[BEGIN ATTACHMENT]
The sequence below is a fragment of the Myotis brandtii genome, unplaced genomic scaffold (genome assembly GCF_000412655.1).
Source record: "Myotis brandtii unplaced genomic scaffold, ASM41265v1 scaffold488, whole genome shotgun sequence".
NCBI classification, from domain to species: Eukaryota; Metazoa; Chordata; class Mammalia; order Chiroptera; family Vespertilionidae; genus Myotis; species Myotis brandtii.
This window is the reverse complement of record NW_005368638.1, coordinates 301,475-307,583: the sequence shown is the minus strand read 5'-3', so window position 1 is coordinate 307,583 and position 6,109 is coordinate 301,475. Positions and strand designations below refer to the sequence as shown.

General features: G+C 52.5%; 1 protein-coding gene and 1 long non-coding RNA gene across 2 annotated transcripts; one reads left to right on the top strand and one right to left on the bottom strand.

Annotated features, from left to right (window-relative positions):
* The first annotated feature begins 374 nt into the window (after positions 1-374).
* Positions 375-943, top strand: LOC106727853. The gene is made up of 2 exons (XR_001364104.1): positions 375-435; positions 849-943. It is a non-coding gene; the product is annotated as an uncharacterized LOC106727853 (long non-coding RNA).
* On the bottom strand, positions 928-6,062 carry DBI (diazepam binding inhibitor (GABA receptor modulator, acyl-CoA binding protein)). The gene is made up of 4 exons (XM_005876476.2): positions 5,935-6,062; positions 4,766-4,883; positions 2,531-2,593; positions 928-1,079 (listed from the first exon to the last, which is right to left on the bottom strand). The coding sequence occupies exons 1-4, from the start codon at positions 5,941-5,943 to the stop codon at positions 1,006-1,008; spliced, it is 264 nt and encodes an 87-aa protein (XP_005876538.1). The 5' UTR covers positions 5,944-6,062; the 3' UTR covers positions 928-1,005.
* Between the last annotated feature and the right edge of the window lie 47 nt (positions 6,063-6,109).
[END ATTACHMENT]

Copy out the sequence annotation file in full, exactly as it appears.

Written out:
The sequence below is a fragment of the Myotis brandtii genome, unplaced genomic scaffold (genome assembly GCF_000412655.1).
Source record: "Myotis brandtii unplaced genomic scaffold, ASM41265v1 scaffold488, whole genome shotgun sequence".
NCBI classification, from domain to species: Eukaryota; Metazoa; Chordata; class Mammalia; order Chiroptera; family Vespertilionidae; genus Myotis; species Myotis brandtii.
This window is the reverse complement of record NW_005368638.1, coordinates 301,475-307,583: the sequence shown is the minus strand read 5'-3', so window position 1 is coordinate 307,583 and position 6,109 is coordinate 301,475. Positions and strand designations below refer to the sequence as shown.

General features: G+C 52.5%; 1 protein-coding gene and 1 long non-coding RNA gene across 2 annotated transcripts; one reads left to right on the top strand and one right to left on the bottom strand.

Annotated features, from left to right (window-relative positions):
* The first annotated feature begins 374 nt into the window (after positions 1-374).
* Positions 375-943, top strand: LOC106727853. The gene is made up of 2 exons (XR_001364104.1): positions 375-435; positions 849-943. It is a non-coding gene; the product is annotated as an uncharacterized LOC106727853 (long non-coding RNA).
* On the bottom strand, positions 928-6,062 carry DBI (diazepam binding inhibitor (GABA receptor modulator, acyl-CoA binding protein)). The gene is made up of 4 exons (XM_005876476.2): positions 5,935-6,062; positions 4,766-4,883; positions 2,531-2,593; positions 928-1,079 (listed from the first exon to the last, which is right to left on the bottom strand). The coding sequence occupies exons 1-4, from the start codon at positions 5,941-5,943 to the stop codon at positions 1,006-1,008; spliced, it is 264 nt and encodes an 87-aa protein (XP_005876538.1). The 5' UTR covers positions 5,944-6,062; the 3' UTR covers positions 928-1,005.
* Between the last annotated feature and the right edge of the window lie 47 nt (positions 6,063-6,109).